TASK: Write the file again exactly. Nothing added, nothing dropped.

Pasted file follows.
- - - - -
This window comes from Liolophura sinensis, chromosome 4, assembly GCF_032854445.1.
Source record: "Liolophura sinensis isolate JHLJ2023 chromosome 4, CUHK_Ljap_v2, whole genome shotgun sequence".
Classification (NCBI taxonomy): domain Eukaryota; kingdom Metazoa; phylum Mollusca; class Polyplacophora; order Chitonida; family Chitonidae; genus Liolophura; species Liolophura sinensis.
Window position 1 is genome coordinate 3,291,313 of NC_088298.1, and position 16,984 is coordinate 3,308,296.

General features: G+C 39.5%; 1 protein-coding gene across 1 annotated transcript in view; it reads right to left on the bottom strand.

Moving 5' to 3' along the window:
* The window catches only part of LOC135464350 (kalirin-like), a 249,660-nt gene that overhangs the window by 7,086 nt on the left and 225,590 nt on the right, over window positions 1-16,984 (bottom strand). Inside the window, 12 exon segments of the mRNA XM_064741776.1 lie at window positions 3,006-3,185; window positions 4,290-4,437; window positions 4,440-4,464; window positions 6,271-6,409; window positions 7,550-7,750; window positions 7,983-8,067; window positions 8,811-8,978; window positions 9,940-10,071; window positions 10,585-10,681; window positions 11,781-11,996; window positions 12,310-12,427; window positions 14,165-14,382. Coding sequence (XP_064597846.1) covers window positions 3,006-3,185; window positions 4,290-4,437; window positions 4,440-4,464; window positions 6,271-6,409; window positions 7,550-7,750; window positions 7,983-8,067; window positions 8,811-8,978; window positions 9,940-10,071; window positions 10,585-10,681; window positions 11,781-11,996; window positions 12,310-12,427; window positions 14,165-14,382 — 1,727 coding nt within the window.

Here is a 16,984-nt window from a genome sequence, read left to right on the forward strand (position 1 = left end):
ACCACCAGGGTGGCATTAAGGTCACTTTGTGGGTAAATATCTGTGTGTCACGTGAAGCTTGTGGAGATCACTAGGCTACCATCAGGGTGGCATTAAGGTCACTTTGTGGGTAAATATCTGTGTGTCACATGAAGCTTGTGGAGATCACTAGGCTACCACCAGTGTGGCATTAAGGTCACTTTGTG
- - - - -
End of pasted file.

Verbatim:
This window comes from Liolophura sinensis, chromosome 4, assembly GCF_032854445.1.
Source record: "Liolophura sinensis isolate JHLJ2023 chromosome 4, CUHK_Ljap_v2, whole genome shotgun sequence".
Classification (NCBI taxonomy): domain Eukaryota; kingdom Metazoa; phylum Mollusca; class Polyplacophora; order Chitonida; family Chitonidae; genus Liolophura; species Liolophura sinensis.
Window position 1 is genome coordinate 3,291,313 of NC_088298.1, and position 16,984 is coordinate 3,308,296.

General features: G+C 39.5%; 1 protein-coding gene across 1 annotated transcript in view; it reads right to left on the bottom strand.

Moving 5' to 3' along the window:
* The window catches only part of LOC135464350 (kalirin-like), a 249,660-nt gene that overhangs the window by 7,086 nt on the left and 225,590 nt on the right, over window positions 1-16,984 (bottom strand). Inside the window, 12 exon segments of the mRNA XM_064741776.1 lie at window positions 3,006-3,185; window positions 4,290-4,437; window positions 4,440-4,464; window positions 6,271-6,409; window positions 7,550-7,750; window positions 7,983-8,067; window positions 8,811-8,978; window positions 9,940-10,071; window positions 10,585-10,681; window positions 11,781-11,996; window positions 12,310-12,427; window positions 14,165-14,382. Coding sequence (XP_064597846.1) covers window positions 3,006-3,185; window positions 4,290-4,437; window positions 4,440-4,464; window positions 6,271-6,409; window positions 7,550-7,750; window positions 7,983-8,067; window positions 8,811-8,978; window positions 9,940-10,071; window positions 10,585-10,681; window positions 11,781-11,996; window positions 12,310-12,427; window positions 14,165-14,382 — 1,727 coding nt within the window.

Here is a 16,984-nt window from a genome sequence, read left to right on the forward strand (position 1 = left end):
ACCACCAGGGTGGCATTAAGGTCACTTTGTGGGTAAATATCTGTGTGTCACGTGAAGCTTGTGGAGATCACTAGGCTACCATCAGGGTGGCATTAAGGTCACTTTGTGGGTAAATATCTGTGTGTCACATGAAGCTTGTGGAGATCACTAGGCTACCACCAGTGTGGCATTAAGGTCACTTTGTG